According to Hub’s newest wave of “Predicting the Pandemic” research, consumers’ reliance on streaming services seems to have shifted from “stop-gap” to established behavior.
One of the ways Americans reacted to pandemic restrictions during 2020 was to load up on TV streaming services to help fill their shelter-at-home time. But according to Hub’s newest wave of “Predicting the Pandemic” research, consumers’ reliance on streaming services seems to have shifted from “stop-gap” to established behavior. “What’s been most interesting to us in our pandemic-related research has been trying to determine which pandemic-induced changes in TV behavior will persist once life begins to return to normal,” said Peter Fondulas, principal at Hub and co-author of the study. “This wave of the study strongly suggests that Americans have grown more than just accustomed to the TV viewing adjustments they’ve made during the pandemic, and are ready to embrace a new, streaming-centric normal”.
In 2020, most TV consumers said they were watching more hours of TV than before the pandemic. Today, with new streaming providers offering a steady diet of TV and movie content, their TV viewing has ramped up even further. 77% of TV viewers in February 2021 say they’re watching more TV now than before the pandemic—7 points higher than in November 2020. What’s more, 42% say they’re watching a lot more TV now than pre-pandemic, also up considerably compared to last year.
In last year’s pandemic studies, Hub found that with more time to spend at home, many TV consumers took the opportunity to tinker with their DIY TV bundles—adding some services and dropping others. As the pandemic has dragged on, the percent making changes has continued to climb. 44% of all TV consumers added at least one TV service during the pandemic, a full 10 points higher than in November. At the same time, 25% have dropped a service—a proportion that has also been increasing since last summer.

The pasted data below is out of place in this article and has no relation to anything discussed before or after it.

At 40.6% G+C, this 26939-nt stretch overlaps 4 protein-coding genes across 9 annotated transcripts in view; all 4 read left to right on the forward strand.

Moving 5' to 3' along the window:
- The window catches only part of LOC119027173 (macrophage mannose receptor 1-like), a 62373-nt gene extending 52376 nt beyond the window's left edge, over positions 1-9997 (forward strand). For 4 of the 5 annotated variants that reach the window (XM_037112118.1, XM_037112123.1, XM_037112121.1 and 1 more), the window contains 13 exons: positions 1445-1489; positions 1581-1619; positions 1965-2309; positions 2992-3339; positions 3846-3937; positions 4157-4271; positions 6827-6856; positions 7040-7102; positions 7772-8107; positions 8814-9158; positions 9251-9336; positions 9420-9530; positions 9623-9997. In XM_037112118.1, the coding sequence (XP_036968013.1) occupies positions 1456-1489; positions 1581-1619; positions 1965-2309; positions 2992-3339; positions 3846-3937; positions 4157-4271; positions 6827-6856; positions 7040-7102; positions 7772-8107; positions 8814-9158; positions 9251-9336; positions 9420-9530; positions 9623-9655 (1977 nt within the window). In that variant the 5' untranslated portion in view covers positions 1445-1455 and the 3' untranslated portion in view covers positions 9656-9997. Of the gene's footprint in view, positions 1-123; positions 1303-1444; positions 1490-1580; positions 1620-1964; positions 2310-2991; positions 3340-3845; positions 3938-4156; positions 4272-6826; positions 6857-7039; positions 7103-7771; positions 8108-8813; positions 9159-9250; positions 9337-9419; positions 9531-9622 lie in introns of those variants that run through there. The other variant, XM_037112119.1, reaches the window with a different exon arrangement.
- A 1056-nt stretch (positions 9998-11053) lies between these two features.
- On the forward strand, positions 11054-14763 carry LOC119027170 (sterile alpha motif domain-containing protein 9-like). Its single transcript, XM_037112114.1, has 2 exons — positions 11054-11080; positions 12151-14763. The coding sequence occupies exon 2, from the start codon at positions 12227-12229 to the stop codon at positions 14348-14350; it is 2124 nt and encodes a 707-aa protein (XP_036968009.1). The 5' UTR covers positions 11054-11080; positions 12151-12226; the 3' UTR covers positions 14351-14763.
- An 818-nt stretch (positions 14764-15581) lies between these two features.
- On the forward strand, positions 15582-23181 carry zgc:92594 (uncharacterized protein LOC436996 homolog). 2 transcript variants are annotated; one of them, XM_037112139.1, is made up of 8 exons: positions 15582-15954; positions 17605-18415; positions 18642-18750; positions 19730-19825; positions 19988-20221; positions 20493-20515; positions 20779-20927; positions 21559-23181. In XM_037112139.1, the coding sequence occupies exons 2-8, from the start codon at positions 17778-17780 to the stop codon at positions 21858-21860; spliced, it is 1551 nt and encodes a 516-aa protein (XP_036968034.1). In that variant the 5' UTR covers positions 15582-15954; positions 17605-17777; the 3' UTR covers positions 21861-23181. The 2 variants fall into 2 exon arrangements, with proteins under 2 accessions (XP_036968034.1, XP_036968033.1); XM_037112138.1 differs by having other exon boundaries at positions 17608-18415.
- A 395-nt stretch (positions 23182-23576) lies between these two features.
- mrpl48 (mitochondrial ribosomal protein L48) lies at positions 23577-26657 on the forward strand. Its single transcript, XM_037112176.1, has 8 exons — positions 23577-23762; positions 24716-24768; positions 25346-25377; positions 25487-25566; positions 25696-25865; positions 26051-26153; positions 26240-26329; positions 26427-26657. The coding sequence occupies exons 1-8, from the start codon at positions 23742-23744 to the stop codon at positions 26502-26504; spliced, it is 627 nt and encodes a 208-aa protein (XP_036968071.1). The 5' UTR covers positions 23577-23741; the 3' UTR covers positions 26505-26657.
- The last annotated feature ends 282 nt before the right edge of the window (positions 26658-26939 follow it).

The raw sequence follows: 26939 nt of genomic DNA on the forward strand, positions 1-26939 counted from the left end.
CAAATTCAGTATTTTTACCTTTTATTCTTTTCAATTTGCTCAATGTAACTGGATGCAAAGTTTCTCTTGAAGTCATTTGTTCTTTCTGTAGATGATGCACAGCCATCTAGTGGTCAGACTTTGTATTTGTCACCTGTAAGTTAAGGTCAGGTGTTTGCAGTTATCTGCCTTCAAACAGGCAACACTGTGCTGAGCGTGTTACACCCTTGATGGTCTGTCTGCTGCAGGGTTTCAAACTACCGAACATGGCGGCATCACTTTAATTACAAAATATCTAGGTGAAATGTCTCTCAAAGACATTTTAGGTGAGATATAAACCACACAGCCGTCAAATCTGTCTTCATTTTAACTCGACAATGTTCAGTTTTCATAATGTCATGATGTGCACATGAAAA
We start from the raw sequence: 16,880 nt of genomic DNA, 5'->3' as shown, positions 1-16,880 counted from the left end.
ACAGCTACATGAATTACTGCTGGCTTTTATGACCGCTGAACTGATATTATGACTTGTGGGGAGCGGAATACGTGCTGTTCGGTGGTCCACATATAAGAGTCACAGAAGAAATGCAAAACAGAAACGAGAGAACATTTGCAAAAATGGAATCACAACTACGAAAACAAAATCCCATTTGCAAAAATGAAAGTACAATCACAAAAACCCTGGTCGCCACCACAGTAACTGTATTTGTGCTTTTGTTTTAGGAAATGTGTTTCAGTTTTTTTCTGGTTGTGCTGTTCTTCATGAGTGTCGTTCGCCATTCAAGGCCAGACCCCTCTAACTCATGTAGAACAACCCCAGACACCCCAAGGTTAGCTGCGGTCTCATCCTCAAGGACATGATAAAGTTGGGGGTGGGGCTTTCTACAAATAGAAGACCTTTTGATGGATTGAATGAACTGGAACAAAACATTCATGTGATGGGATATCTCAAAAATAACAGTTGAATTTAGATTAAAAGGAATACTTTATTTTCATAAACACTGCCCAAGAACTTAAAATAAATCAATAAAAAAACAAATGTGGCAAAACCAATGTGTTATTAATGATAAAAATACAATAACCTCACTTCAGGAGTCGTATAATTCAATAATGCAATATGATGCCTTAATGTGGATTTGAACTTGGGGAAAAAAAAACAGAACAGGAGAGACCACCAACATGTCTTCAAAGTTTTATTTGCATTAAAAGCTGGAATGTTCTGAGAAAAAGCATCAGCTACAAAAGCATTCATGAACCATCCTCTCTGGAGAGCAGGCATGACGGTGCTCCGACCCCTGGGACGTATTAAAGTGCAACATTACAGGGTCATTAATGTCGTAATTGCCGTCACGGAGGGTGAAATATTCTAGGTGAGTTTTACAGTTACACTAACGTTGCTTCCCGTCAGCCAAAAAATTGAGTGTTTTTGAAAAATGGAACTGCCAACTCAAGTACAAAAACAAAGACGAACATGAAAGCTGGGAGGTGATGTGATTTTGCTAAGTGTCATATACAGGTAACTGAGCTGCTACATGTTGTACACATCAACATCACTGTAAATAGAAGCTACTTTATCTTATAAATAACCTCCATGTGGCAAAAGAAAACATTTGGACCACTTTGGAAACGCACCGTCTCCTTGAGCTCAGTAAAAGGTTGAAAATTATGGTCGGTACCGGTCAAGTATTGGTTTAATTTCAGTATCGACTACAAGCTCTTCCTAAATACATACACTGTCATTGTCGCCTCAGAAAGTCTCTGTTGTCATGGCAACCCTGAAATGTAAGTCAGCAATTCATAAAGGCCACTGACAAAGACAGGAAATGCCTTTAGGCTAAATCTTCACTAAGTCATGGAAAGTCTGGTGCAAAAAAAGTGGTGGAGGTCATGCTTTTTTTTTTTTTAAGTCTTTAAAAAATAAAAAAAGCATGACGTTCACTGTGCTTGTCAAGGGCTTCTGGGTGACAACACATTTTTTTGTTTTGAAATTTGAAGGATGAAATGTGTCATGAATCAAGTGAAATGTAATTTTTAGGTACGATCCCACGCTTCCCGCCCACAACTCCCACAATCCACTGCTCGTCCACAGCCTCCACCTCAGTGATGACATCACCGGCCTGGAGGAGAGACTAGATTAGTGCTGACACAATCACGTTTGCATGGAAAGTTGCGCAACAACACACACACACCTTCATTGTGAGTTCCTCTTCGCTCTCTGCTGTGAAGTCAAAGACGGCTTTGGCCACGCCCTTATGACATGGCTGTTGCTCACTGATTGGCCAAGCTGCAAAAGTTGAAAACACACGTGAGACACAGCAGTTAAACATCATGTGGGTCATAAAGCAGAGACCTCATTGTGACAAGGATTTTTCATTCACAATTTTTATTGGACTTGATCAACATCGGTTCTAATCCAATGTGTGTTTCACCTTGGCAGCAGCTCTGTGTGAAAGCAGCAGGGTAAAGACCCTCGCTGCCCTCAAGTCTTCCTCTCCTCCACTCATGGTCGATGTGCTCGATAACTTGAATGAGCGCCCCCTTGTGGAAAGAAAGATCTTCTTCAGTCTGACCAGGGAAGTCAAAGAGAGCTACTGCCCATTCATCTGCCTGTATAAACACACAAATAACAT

The TV subscription most likely to have fallen into the “dropped” category is traditional pay-TV service (cable, satellite, or telco). Consistent with Q4 2020 reports from industry analysts, 62% of TV consumers subscribe to traditional pay-TV service, down 9 points since just last November. The use of live TV streaming services (VMVPDs) has grown slightly since the beginning of the pandemic, making up for some of the loss in traditional pay-TV subscriptions.
Viewing TV content via streaming has become more strongly entrenched over the course of the pandemic. For example, subscription to the five most popular streaming services has continued to climb since pre-Covid, with HBO Max up dramatically since November. As Hub has seen in other research, HBO Max has benefitted strongly from the decision to stream all 2021 Warner Brothers movies on the day of theatrical release—including the release of Wonder Woman 1984 last December.
Free, ad-supported streaming services (AVODs) have also shown impressive growth since the pandemic began. The proportion using any AVOD has increased more than 20 points since before the pandemic, thanks in no small part to the launch of the free version of Peacock. Moreover, the proportion of consumers who have purchased a first-run movie on streaming has been increasing steadily since last summer, kick-started with the streaming release of Mulan in September. Younger consumers are the most likely to have streamed a first-run movie, with 18-24 the age sweet spot. Once one hits 55 years old, interest in buying first-run films to stream is almost nonexistent.
Half of Americans (51%) now believe that we’re closer to the end of the pandemic than the beginning—the inverse of what we found back in July. What will happen to their TV services once the pandemic situation has eased? Among those who have added a TV service during the pandemic, post-Covid loyalty is strongest for Disney+ (77% of those who signed on since Covid say they’ll keep it; only 7% say they’ll drop) and Netflix (73% vs. 4%). Likelihood to keep is a bit lower for HBO Max, with 63% who added the service saying they’ll keep it and 17% saying they’ll cancel—a possible sign that the strategy of focusing on first-run movie releases could be both a blessing (surges in sign-ups when movies are released) and a curse (cancellations once they’ve finished watching). And in a related finding, 89% of February respondents who canceled their traditional pay-TV service say they would have canceled even if Covid hadn’t happened—the highest proportion we’ve seen during the pandemic, by far.